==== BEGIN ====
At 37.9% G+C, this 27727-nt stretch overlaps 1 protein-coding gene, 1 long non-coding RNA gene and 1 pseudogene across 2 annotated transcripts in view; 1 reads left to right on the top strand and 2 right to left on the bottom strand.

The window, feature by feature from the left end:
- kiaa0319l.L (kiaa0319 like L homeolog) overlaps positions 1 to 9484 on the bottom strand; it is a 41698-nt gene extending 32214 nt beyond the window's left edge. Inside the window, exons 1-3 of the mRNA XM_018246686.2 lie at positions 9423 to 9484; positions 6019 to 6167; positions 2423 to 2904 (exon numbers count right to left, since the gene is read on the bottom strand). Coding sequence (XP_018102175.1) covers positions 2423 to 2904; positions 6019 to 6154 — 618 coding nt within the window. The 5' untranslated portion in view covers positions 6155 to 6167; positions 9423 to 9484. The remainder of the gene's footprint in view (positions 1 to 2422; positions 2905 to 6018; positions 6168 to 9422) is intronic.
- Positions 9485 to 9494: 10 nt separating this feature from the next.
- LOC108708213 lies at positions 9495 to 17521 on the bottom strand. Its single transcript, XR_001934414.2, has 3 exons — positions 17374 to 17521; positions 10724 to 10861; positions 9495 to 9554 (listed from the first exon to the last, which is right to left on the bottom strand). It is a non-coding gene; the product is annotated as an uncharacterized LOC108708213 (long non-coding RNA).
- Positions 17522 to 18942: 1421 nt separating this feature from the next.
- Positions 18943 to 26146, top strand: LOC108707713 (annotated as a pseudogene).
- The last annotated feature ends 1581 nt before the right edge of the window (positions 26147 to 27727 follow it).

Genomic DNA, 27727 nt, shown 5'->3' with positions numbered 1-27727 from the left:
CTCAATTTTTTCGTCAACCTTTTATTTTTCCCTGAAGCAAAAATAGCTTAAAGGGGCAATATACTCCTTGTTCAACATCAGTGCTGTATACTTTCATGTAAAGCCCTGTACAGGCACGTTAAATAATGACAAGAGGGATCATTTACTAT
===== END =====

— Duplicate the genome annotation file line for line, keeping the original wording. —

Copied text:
At 37.9% G+C, this 27727-nt stretch overlaps 1 protein-coding gene, 1 long non-coding RNA gene and 1 pseudogene across 2 annotated transcripts in view; 1 reads left to right on the top strand and 2 right to left on the bottom strand.

The window, feature by feature from the left end:
- kiaa0319l.L (kiaa0319 like L homeolog) overlaps positions 1 to 9484 on the bottom strand; it is a 41698-nt gene extending 32214 nt beyond the window's left edge. Inside the window, exons 1-3 of the mRNA XM_018246686.2 lie at positions 9423 to 9484; positions 6019 to 6167; positions 2423 to 2904 (exon numbers count right to left, since the gene is read on the bottom strand). Coding sequence (XP_018102175.1) covers positions 2423 to 2904; positions 6019 to 6154 — 618 coding nt within the window. The 5' untranslated portion in view covers positions 6155 to 6167; positions 9423 to 9484. The remainder of the gene's footprint in view (positions 1 to 2422; positions 2905 to 6018; positions 6168 to 9422) is intronic.
- Positions 9485 to 9494: 10 nt separating this feature from the next.
- LOC108708213 lies at positions 9495 to 17521 on the bottom strand. Its single transcript, XR_001934414.2, has 3 exons — positions 17374 to 17521; positions 10724 to 10861; positions 9495 to 9554 (listed from the first exon to the last, which is right to left on the bottom strand). It is a non-coding gene; the product is annotated as an uncharacterized LOC108708213 (long non-coding RNA).
- Positions 17522 to 18942: 1421 nt separating this feature from the next.
- Positions 18943 to 26146, top strand: LOC108707713 (annotated as a pseudogene).
- The last annotated feature ends 1581 nt before the right edge of the window (positions 26147 to 27727 follow it).

Genomic DNA, 27727 nt, shown 5'->3' with positions numbered 1-27727 from the left:
CTCAATTTTTTCGTCAACCTTTTATTTTTCCCTGAAGCAAAAATAGCTTAAAGGGGCAATATACTCCTTGTTCAACATCAGTGCTGTATACTTTCATGTAAAGCCCTGTACAGGCACGTTAAATAATGACAAGAGGGATCATTTACTAT